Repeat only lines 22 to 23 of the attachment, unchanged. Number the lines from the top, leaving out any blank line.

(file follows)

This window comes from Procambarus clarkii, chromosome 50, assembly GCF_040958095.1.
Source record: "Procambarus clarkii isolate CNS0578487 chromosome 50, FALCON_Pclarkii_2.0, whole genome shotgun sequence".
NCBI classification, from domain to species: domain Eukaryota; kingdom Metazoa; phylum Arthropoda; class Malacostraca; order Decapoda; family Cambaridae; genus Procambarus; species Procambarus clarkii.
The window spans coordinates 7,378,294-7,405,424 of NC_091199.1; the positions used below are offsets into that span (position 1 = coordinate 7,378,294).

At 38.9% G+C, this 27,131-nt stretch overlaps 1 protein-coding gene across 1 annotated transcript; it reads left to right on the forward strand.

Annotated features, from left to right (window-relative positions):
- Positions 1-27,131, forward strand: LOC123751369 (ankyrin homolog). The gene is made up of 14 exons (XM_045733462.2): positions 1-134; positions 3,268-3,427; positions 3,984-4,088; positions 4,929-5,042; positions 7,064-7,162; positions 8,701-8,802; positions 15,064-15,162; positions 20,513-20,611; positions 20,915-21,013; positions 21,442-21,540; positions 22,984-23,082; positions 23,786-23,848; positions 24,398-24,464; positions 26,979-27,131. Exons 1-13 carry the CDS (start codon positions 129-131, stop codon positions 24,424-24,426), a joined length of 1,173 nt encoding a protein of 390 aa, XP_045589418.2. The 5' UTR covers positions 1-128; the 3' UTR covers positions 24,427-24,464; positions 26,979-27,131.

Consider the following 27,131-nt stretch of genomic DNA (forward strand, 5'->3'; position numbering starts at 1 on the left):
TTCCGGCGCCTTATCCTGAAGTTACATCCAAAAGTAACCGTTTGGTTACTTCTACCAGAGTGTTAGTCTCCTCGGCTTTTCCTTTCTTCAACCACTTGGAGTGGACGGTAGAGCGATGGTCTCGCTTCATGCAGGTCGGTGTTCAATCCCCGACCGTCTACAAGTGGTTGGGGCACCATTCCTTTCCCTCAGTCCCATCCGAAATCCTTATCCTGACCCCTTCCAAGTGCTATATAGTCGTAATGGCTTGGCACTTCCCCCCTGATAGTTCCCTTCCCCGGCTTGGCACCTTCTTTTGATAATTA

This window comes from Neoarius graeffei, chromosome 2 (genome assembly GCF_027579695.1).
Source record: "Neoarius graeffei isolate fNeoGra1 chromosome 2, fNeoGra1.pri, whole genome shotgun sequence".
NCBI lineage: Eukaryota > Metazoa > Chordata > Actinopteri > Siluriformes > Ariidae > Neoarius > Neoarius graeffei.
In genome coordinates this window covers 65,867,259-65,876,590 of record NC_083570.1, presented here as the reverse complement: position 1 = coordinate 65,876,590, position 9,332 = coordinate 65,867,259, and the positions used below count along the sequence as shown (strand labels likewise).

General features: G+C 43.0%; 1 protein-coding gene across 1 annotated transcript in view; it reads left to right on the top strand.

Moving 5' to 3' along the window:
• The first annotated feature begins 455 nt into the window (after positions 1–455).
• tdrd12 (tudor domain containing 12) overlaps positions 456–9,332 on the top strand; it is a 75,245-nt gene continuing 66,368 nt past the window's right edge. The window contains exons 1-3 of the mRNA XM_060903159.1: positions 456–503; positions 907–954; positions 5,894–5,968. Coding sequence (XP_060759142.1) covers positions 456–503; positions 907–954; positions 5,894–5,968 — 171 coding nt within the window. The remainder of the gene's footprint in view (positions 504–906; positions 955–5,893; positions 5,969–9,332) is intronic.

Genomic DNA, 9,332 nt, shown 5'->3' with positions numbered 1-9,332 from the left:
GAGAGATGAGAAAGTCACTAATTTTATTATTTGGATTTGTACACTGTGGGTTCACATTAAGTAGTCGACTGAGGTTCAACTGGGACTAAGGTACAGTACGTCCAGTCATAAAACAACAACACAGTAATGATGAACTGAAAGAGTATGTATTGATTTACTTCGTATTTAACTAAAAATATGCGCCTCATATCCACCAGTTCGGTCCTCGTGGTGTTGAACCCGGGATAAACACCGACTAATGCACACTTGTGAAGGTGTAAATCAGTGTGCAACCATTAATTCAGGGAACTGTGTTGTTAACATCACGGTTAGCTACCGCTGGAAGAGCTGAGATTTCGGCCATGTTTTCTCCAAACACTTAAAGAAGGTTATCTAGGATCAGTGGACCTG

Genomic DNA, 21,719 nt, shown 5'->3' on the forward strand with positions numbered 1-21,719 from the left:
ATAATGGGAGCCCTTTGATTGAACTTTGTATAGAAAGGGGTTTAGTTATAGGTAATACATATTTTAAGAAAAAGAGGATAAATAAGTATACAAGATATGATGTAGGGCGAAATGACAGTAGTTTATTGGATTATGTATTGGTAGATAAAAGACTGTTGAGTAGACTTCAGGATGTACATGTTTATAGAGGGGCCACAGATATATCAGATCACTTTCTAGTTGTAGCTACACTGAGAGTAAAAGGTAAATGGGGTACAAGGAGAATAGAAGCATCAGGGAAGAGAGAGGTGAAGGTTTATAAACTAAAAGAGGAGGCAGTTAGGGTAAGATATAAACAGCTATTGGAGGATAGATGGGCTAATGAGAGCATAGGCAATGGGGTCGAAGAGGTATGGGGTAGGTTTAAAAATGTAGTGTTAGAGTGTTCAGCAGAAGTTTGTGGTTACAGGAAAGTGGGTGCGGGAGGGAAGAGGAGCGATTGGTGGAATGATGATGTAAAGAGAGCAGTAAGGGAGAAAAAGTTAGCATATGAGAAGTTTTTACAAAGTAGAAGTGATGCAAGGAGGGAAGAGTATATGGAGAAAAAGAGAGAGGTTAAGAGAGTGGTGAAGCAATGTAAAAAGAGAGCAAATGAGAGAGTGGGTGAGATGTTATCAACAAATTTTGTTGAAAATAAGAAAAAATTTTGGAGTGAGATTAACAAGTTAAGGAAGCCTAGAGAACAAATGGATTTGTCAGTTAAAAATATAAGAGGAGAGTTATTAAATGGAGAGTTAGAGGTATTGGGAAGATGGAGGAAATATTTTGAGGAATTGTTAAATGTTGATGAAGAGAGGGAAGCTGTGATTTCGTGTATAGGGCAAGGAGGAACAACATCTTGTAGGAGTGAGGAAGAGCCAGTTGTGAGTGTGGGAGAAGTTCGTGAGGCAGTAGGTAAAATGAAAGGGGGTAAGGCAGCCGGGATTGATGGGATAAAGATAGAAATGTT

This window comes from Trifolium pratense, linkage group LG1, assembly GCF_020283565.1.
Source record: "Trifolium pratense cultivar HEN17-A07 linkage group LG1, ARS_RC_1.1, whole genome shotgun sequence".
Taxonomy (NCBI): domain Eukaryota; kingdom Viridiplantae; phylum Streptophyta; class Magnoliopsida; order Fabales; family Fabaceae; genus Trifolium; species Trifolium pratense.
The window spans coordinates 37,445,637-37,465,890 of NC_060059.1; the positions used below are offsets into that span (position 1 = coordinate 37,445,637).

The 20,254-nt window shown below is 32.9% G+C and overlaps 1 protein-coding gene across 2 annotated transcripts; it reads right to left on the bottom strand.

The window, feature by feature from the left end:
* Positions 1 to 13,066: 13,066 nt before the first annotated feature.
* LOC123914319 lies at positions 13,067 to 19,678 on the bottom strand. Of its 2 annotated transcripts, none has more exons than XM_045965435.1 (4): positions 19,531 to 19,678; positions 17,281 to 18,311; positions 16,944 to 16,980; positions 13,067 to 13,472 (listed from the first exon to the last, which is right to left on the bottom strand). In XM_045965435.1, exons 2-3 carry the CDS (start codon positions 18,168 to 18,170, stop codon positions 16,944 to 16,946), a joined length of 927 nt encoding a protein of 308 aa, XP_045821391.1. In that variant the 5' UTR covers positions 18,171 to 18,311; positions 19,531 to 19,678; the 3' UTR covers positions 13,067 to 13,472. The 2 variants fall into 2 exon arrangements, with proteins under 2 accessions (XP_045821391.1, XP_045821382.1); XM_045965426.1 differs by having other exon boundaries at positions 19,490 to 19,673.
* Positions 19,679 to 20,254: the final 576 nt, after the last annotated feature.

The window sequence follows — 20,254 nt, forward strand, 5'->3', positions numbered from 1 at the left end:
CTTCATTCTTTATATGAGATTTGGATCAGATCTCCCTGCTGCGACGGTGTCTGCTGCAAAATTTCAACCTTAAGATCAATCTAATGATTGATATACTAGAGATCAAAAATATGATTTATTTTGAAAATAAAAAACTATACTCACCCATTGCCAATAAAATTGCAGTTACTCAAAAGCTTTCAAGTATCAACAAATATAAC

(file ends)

This window comes from Trifolium pratense, linkage group LG1, assembly GCF_020283565.1.
Source record: "Trifolium pratense cultivar HEN17-A07 linkage group LG1, ARS_RC_1.1, whole genome shotgun sequence".